Accessibility for Ontarians Disabilities Act (AODA)
Where as the Ontario Human Rights Code requires that we "accommodate to undue hardship", the Accessibility for Ontarians with Disabilities Act takes a proactive approach and requires that a standard of accessibility is put in place. At Ryerson we are striving to go beyond the minimum standards of the AODA in order that we may achieve the highest level of accessibility from the start, thereby reducing the need for accommodation.
You can find more information about the legislation and standards on the Ministry of Community and Social Services, Accessibility Directorate website.
Four Principles of the AODA
Providing service with dignity means the customer maintains his or her self-respect and the respect of other people. Dignified service means not treating persons with disabilities as an afterthought or forcing them to accept lesser service, quality or convenience.
Persons with disabilities are enabled to do things on their own, without unnecessary assistance or intervention from others.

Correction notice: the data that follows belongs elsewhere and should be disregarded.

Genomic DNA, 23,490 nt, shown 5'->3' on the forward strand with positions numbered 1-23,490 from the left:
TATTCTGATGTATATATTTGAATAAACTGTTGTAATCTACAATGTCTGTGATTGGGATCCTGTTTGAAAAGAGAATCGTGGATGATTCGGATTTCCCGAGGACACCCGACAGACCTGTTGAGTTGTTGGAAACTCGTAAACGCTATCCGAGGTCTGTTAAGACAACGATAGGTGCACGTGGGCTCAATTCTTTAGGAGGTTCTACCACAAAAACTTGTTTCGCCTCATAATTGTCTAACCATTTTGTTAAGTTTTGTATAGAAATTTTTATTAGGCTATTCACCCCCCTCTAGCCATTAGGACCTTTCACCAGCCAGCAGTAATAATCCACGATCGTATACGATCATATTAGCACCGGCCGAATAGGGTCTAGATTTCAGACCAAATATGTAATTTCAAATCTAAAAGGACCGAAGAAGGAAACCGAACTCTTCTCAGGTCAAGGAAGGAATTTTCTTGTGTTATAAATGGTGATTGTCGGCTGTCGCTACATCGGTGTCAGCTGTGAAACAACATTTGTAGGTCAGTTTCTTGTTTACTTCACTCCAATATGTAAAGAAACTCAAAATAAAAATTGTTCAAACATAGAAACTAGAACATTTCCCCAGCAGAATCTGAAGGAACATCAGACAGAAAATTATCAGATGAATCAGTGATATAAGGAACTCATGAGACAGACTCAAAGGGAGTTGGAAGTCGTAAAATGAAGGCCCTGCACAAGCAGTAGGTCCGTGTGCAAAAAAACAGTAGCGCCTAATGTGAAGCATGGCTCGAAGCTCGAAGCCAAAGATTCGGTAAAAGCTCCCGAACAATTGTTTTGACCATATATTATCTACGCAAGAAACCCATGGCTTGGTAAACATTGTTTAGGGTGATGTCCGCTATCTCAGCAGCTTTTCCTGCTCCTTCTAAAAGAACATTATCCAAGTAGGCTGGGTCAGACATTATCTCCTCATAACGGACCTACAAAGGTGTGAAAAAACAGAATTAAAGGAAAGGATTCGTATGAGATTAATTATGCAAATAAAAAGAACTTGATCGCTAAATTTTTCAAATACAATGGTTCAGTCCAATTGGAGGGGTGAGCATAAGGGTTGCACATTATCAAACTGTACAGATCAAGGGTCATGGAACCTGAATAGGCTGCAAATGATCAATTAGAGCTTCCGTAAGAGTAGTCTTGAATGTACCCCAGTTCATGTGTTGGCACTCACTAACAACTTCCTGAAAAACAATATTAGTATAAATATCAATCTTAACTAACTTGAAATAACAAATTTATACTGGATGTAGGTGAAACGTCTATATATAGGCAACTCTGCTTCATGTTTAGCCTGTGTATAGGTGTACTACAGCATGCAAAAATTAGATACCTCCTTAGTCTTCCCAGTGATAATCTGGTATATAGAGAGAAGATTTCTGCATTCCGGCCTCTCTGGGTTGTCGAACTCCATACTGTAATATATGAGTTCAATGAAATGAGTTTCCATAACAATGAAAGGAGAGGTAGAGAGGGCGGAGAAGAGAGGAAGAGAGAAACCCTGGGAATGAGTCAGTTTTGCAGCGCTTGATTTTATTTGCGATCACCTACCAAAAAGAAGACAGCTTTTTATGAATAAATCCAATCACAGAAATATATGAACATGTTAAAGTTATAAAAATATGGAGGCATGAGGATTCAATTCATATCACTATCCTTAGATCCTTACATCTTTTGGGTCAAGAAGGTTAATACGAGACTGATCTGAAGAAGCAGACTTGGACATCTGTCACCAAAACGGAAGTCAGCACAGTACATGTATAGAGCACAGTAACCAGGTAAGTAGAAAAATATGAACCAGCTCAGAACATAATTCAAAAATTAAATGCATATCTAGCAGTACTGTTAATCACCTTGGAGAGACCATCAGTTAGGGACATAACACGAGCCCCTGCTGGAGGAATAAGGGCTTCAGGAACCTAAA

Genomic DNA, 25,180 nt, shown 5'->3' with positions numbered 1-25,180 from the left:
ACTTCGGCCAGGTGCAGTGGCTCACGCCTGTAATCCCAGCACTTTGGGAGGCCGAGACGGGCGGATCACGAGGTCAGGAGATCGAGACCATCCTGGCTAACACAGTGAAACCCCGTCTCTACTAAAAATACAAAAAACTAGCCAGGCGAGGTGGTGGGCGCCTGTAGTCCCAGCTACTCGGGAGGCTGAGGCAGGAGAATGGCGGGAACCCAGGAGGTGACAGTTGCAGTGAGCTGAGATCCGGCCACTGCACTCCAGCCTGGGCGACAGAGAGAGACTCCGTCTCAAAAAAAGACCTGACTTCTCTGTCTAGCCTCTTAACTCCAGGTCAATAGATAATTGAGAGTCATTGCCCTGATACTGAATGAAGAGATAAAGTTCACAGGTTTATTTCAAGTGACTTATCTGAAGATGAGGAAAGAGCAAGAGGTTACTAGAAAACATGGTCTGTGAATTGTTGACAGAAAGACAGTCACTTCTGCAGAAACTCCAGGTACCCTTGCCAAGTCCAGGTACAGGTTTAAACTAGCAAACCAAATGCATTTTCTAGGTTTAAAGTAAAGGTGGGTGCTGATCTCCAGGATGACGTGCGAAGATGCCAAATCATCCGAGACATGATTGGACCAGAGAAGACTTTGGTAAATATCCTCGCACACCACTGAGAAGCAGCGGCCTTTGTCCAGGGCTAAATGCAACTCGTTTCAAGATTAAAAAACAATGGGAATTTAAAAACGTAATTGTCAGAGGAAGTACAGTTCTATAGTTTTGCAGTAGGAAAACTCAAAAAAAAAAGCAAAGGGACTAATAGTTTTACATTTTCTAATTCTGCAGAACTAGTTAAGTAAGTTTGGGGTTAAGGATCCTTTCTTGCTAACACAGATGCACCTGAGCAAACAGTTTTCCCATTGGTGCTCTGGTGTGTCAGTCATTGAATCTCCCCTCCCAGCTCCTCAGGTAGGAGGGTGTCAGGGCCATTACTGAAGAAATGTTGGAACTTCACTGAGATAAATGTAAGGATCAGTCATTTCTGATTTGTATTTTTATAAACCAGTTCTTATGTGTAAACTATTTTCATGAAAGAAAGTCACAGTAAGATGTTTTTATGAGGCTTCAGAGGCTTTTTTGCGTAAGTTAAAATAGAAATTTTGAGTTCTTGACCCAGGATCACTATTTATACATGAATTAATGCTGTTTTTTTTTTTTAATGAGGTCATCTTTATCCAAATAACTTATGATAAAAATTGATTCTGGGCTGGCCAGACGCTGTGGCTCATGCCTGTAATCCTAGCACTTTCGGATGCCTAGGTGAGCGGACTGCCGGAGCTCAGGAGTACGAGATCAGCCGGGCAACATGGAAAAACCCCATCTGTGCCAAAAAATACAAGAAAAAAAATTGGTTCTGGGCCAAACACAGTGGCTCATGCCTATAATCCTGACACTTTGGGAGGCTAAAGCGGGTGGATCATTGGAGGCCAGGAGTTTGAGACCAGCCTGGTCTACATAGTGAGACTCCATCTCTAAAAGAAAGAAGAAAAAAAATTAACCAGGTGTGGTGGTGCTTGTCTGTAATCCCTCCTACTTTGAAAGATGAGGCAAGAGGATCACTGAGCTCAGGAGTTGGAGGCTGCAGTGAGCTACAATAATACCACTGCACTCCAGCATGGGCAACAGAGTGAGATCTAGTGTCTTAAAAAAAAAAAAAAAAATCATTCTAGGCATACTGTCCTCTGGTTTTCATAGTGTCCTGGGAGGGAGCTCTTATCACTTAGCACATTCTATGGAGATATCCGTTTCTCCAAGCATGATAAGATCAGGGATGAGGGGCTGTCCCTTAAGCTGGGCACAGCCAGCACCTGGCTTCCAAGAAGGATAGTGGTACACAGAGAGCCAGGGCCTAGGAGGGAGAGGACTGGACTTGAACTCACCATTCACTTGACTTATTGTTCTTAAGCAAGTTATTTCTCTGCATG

Services are provided in a way that enables persons with disabilities to benefit from the same service, in the same place, and in a similar way as others.
Equality of Opportunity
Goods and services are provided to persons with disabilities in a way that the opportunity to access goods and services, resources, and materials is equal to that given to others. This requires accessible formats and flexible approaches. It means Inclusiveness and full participation.
Accessibility for Ontarians with Disabilities Act, 2005
Enacted in 2005, the Accessibility for Ontarians with Disabilities Act lays the framework for the development of province-wide mandatory standards on accessibility in all areas of daily life.
Accessibility Standards for Customer Service
This Regulation establishes accessibility standards for customer service for organizations that provide goods or services to members of the public in Ontario.
Integrated Accessibility Standards
In June 2011, the AODA Integrated Accessibility Standards became law, enacting standards in the areas of Employment, Information and Communication, and Transportation. This set of standards includes three of the five that are part of the Ontario's plan to remove barriers and create a province that is accessible for all residents.
Ontarians with Disabilities Act, 2001
The Ontarians with Disabilities Act was passed on December 14, 2001 and was enacted with the intent to improve opportunities for people with disabilities and to provide for their involvement in the identification, removal and prevention of barriers to their full participation in the life of the province.
Ontario Human Rights Code
The Ontario Human Rights Code (Code) is a provincial law that gives everybody equal rights and opportunities free from discrimination.